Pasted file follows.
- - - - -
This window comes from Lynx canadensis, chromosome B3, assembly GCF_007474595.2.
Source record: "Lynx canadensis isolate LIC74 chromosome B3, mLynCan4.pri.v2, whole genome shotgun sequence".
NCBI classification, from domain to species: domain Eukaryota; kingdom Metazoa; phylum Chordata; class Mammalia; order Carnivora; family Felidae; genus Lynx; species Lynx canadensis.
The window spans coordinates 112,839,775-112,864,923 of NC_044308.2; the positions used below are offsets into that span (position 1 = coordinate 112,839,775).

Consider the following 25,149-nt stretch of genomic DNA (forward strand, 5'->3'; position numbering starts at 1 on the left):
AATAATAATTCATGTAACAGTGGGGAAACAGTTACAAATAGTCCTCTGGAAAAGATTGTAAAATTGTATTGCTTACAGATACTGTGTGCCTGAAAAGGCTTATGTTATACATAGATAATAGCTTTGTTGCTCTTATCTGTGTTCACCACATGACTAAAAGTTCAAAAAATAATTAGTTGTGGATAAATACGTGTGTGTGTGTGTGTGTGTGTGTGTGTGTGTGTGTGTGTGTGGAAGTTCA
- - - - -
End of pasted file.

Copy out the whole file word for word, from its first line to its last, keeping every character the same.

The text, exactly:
This window comes from Lynx canadensis, chromosome B3, assembly GCF_007474595.2.
Source record: "Lynx canadensis isolate LIC74 chromosome B3, mLynCan4.pri.v2, whole genome shotgun sequence".
NCBI classification, from domain to species: domain Eukaryota; kingdom Metazoa; phylum Chordata; class Mammalia; order Carnivora; family Felidae; genus Lynx; species Lynx canadensis.
The window spans coordinates 112,839,775-112,864,923 of NC_044308.2; the positions used below are offsets into that span (position 1 = coordinate 112,839,775).

Consider the following 25,149-nt stretch of genomic DNA (forward strand, 5'->3'; position numbering starts at 1 on the left):
AATAATAATTCATGTAACAGTGGGGAAACAGTTACAAATAGTCCTCTGGAAAAGATTGTAAAATTGTATTGCTTACAGATACTGTGTGCCTGAAAAGGCTTATGTTATACATAGATAATAGCTTTGTTGCTCTTATCTGTGTTCACCACATGACTAAAAGTTCAAAAAATAATTAGTTGTGGATAAATACGTGTGTGTGTGTGTGTGTGTGTGTGTGTGTGTGTGTGTGTGTGGAAGTTCA